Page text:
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Advanced Malaria Vaccine Not Perfect, But ‘Could Prevent a Substantial Number of Cases’

posted: 04/24/15
by: Discovery.com Staff
Mosquito sucking blood from human arm
Henrik_L/Thinkstock

Clinical trials of RTS,S/AS01, the world's first malaria vaccine to reach phase 3 clinical testing, show that the vaccine is "partially effective", according to researchers. The vaccine showed promising results in children only after a booster dose was administered.

Nonetheless, the vaccine could still offer measurable relief from the mosquito-born disease in sub-Saharan Africa, where an estimated 1,300 children die from malaria each day.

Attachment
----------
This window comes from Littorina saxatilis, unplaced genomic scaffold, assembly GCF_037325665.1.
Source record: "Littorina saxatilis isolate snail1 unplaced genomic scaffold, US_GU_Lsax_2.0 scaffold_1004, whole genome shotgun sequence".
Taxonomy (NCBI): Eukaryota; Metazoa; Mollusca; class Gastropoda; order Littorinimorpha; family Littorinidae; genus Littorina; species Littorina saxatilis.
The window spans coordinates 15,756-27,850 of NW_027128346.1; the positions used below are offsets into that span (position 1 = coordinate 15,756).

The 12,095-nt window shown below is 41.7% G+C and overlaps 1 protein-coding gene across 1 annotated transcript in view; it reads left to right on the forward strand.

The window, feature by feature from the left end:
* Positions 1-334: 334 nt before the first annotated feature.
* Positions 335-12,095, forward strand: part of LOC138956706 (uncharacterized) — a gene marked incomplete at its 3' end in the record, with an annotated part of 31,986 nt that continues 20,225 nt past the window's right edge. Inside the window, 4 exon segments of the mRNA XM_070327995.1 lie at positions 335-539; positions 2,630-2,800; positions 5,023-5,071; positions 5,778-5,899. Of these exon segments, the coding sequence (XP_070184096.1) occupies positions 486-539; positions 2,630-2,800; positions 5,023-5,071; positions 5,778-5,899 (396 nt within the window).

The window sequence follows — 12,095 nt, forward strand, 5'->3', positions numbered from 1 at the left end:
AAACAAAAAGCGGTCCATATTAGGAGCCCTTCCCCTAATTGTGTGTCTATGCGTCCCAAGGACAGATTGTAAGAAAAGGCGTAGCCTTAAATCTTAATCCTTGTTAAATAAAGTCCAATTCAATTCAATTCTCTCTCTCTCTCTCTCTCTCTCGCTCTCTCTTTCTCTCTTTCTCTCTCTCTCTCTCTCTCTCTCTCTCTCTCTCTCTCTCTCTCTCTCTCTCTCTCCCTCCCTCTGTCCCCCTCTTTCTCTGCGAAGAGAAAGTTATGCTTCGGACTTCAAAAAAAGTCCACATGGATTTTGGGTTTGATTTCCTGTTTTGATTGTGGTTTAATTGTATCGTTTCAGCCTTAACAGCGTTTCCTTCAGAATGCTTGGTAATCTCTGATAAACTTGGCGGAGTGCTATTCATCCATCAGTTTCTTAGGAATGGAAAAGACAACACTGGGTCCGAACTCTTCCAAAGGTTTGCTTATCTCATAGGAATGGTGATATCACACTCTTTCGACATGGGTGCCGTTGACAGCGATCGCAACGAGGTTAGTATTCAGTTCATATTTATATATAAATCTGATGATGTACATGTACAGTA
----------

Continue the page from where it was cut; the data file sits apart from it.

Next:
"Given that there were an estimated 198 million malaria cases in 2013, this level of efficacy potentially translates into millions of cases of malaria in children being prevented," said lead researcher Brian Greenwood.

When tested on 15,000 infants and children, clinical episodes of malaria in children fell by 36% after thee doses and a booster were administered. In infants, episodes decreased by 26%.

"The European Medicines Agency will assess the quality, safety, and efficacy of the vaccine based on these final data. If the EMA gives a favorable opinion, WHO could recommend the use of RTS,S/AS01 as early as October this year. If licensed, RTS,S/AS01 would be the first licensed human vaccine against a parasitic disease," added Greenwood.

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